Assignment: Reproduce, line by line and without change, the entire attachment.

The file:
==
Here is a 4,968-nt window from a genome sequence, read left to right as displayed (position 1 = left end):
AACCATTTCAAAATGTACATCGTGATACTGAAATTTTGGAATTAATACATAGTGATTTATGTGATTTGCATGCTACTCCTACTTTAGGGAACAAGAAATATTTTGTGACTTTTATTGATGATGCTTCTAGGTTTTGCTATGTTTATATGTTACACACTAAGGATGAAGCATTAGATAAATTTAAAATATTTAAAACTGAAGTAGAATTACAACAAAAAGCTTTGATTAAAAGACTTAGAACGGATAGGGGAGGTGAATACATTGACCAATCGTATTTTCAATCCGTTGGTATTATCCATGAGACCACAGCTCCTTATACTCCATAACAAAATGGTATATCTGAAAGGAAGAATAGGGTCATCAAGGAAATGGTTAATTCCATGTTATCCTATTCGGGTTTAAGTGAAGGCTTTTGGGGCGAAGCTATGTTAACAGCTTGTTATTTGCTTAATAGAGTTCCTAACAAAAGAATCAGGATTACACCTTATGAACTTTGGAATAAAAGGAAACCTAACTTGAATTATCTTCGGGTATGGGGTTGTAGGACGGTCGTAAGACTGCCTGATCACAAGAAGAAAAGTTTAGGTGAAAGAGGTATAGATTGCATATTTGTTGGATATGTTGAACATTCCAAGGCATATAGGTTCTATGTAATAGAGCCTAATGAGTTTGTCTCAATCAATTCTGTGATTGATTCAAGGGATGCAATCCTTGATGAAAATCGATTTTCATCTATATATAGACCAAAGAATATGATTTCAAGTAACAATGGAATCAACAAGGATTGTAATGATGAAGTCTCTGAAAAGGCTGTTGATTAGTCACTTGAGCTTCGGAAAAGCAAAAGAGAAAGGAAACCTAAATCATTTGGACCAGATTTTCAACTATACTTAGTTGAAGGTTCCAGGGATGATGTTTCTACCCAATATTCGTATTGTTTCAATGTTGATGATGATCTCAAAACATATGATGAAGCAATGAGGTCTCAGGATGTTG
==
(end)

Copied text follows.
Here is a 4,968-nt window from a genome sequence, read left to right as displayed (position 1 = left end):
AACCATTTCAAAATGTACATCGTGATACTGAAATTTTGGAATTAATACATAGTGATTTATGTGATTTGCATGCTACTCCTACTTTAGGGAACAAGAAATATTTTGTGACTTTTATTGATGATGCTTCTAGGTTTTGCTATGTTTATATGTTACACACTAAGGATGAAGCATTAGATAAATTTAAAATATTTAAAACTGAAGTAGAATTACAACAAAAAGCTTTGATTAAAAGACTTAGAACGGATAGGGGAGGTGAATACATTGACCAATCGTATTTTCAATCCGTTGGTATTATCCATGAGACCACAGCTCCTTATACTCCATAACAAAATGGTATATCTGAAAGGAAGAATAGGGTCATCAAGGAAATGGTTAATTCCATGTTATCCTATTCGGGTTTAAGTGAAGGCTTTTGGGGCGAAGCTATGTTAACAGCTTGTTATTTGCTTAATAGAGTTCCTAACAAAAGAATCAGGATTACACCTTATGAACTTTGGAATAAAAGGAAACCTAACTTGAATTATCTTCGGGTATGGGGTTGTAGGACGGTCGTAAGACTGCCTGATCACAAGAAGAAAAGTTTAGGTGAAAGAGGTATAGATTGCATATTTGTTGGATATGTTGAACATTCCAAGGCATATAGGTTCTATGTAATAGAGCCTAATGAGTTTGTCTCAATCAATTCTGTGATTGATTCAAGGGATGCAATCCTTGATGAAAATCGATTTTCATCTATATATAGACCAAAGAATATGATTTCAAGTAACAATGGAATCAACAAGGATTGTAATGATGAAGTCTCTGAAAAGGCTGTTGATTAGTCACTTGAGCTTCGGAAAAGCAAAAGAGAAAGGAAACCTAAATCATTTGGACCAGATTTTCAACTATACTTAGTTGAAGGTTCCAGGGATGATGTTTCTACCCAATATTCGTATTGTTTCAATGTTGATGATGATCTCAAAACATATGATGAAGCAATGAGGTCTCAGGATGTTG